author = "K. Vickery and A. Deva and A. Jacombs and J. Allan and P. Valente and Gosbell, {I. B.}",
    year = "2012",
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    doi = "10.1016/j.jhin.2011.07.007",
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    Presence of biofilm containing viable multiresistant organisms despite terminal cleaning on clinical surfaces in an intensive care unit. / Vickery, K.; Deva, A.; Jacombs, A.; Allan, J.; Valente, P.; Gosbell, I. B.

    In: Journal of Hospital Infection, Vol. 80, No. 1, 01.2012, p. 52-55.

    Research output: Contribution to journalArticleResearchpeer-review

    TY - JOUR

    T1 - Presence of biofilm containing viable multiresistant organisms despite terminal cleaning on clinical surfaces in an intensive care unit

    AU - Vickery,K.

    AU - Deva,A.

    AU - Jacombs,A.

    AU - Allan,J.

    AU - Valente,P.

    AU - Gosbell,I. B.

    PY - 2012/1

    Y1 - 2012/1

    N2 - Background: Despite recent attention to surface cleaning and hand hygiene programmes, multiresistant organisms (MROs) continue to be isolated from the hospital environment. Biofilms, consisting of bacteria embedded in exopolymeric substances (EPS) are difficult to remove due to their increased resistance to detergents and disinfectants, and periodically release free-swimming planktonic bacteria back into the environment which may may act as an infection source. Aim: To establish whether reservoirs of MROs exist in the environment as biofilms. Methods: Following terminal cleaning, equipment and furnishings were removed aseptically from an intensive care unit (ICU) and subjected to culture and scanning electron microscopy (SEM). Samples were placed in 5. mL of tryptone soya broth, sonicated for 5. min before plate culture on horse blood agar, Brillance MRSA and Brilliance VRE agar plates. Samples for SEM were fixed in 3% glutaraldehyde and hexamethyldisilizane (HMDS) prior to sputter-coating with gold and examination in an electron microscope. Findings: Biofilm was demonstrated visually on the sterile supply bucket, the opaque plastic door, the venetian blind cord, and the sink rubber, whereas EPS alone was seen on the curtain. Viable bacteria were grown from three samples, including MRSA from the venetian blind cord and the curtain. Conclusion: Biofilm containing MROs persist on clinical surfaces from an ICU despite terminal cleaning, suggesting that current cleaning practices are inadequate to control biofilm development. The presence of MROs being protected within these biofilms may be the mechanism by which MROs persist within the hospital environment.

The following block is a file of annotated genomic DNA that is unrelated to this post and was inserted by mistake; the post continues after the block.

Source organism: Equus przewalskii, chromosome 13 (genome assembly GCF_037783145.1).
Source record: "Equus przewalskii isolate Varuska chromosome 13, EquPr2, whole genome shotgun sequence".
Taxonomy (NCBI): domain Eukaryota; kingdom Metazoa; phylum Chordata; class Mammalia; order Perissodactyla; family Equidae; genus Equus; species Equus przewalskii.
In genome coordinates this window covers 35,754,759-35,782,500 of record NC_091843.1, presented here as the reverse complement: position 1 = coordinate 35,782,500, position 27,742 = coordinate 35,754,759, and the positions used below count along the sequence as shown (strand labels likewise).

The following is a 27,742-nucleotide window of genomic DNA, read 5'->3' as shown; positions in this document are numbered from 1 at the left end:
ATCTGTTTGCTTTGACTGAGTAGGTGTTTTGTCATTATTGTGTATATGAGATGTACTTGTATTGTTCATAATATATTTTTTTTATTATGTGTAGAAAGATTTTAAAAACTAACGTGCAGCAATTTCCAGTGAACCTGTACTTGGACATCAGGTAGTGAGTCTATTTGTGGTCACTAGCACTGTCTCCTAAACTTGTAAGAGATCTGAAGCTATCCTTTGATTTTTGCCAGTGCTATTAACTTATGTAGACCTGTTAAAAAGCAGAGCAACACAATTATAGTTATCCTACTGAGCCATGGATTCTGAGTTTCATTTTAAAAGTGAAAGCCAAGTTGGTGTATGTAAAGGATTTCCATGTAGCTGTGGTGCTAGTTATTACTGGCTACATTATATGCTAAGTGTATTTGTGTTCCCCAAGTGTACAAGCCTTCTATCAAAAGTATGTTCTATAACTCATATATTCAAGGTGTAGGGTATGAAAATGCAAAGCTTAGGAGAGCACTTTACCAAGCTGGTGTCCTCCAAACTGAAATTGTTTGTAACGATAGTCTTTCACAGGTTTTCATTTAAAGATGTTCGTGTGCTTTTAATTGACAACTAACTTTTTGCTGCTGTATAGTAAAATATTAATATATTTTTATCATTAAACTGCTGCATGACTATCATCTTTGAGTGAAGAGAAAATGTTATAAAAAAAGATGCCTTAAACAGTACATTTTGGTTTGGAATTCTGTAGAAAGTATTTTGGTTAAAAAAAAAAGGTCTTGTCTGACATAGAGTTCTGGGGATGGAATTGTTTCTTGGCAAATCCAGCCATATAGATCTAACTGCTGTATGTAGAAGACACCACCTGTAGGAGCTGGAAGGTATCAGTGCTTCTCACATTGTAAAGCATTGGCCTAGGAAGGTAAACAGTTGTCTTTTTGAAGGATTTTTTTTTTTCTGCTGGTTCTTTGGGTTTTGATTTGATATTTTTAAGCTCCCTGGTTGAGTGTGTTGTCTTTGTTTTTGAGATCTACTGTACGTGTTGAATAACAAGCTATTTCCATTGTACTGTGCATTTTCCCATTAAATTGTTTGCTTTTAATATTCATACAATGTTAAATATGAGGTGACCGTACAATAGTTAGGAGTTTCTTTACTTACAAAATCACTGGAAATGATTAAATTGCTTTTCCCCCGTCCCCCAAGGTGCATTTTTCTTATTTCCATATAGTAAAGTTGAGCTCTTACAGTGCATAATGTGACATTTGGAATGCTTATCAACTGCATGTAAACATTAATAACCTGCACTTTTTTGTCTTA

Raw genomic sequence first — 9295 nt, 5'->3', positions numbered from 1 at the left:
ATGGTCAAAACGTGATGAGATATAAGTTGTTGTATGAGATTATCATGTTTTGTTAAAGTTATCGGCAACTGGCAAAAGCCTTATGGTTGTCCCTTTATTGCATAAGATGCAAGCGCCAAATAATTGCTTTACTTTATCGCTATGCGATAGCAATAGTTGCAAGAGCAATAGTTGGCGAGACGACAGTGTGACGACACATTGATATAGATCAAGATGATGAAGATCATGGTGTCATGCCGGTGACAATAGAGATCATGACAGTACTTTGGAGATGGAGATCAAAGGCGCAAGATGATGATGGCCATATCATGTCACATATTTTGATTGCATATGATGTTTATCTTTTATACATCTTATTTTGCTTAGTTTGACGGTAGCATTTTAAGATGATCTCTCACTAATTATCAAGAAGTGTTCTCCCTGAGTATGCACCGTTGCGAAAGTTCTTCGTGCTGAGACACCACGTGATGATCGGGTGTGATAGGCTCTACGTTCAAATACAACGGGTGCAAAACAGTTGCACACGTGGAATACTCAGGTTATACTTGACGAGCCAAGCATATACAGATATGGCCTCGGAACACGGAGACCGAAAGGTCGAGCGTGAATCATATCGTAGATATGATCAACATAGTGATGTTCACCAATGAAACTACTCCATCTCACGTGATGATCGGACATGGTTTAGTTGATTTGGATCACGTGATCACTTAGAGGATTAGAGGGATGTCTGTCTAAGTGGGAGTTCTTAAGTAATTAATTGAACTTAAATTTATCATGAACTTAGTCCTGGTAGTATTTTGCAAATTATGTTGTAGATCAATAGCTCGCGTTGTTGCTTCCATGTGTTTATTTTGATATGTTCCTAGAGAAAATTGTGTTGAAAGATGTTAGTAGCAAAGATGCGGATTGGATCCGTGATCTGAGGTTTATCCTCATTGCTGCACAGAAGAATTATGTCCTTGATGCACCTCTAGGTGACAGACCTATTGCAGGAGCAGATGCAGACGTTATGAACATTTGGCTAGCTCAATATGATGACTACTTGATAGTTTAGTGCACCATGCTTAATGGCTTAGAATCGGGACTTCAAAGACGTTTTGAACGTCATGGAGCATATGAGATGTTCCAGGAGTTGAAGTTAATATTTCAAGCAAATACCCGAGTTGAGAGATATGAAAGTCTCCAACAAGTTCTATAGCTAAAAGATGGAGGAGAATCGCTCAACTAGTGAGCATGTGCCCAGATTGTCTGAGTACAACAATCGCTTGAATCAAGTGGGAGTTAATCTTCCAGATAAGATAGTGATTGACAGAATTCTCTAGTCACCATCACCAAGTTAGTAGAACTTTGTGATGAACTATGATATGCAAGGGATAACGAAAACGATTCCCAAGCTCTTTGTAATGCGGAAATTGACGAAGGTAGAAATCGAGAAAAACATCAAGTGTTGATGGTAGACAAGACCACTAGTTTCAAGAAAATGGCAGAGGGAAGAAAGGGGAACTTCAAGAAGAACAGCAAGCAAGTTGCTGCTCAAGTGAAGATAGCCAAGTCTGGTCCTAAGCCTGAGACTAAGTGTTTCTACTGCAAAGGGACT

AB - Background: Despite recent attention to surface cleaning and hand hygiene programmes, multiresistant organisms (MROs) continue to be isolated from the hospital environment. Biofilms, consisting of bacteria embedded in exopolymeric substances (EPS) are difficult to remove due to their increased resistance to detergents and disinfectants, and periodically release free-swimming planktonic bacteria back into the environment which may may act as an infection source. Aim: To establish whether reservoirs of MROs exist in the environment as biofilms. Methods: Following terminal cleaning, equipment and furnishings were removed aseptically from an intensive care unit (ICU) and subjected to culture and scanning electron microscopy (SEM). Samples were placed in 5. mL of tryptone soya broth, sonicated for 5. min before plate culture on horse blood agar, Brillance MRSA and Brilliance VRE agar plates. Samples for SEM were fixed in 3% glutaraldehyde and hexamethyldisilizane (HMDS) prior to sputter-coating with gold and examination in an electron microscope. Findings: Biofilm was demonstrated visually on the sterile supply bucket, the opaque plastic door, the venetian blind cord, and the sink rubber, whereas EPS alone was seen on the curtain. Viable bacteria were grown from three samples, including MRSA from the venetian blind cord and the curtain. Conclusion: Biofilm containing MROs persist on clinical surfaces from an ICU despite terminal cleaning, suggesting that current cleaning practices are inadequate to control biofilm development. The presence of MROs being protected within these biofilms may be the mechanism by which MROs persist within the hospital environment.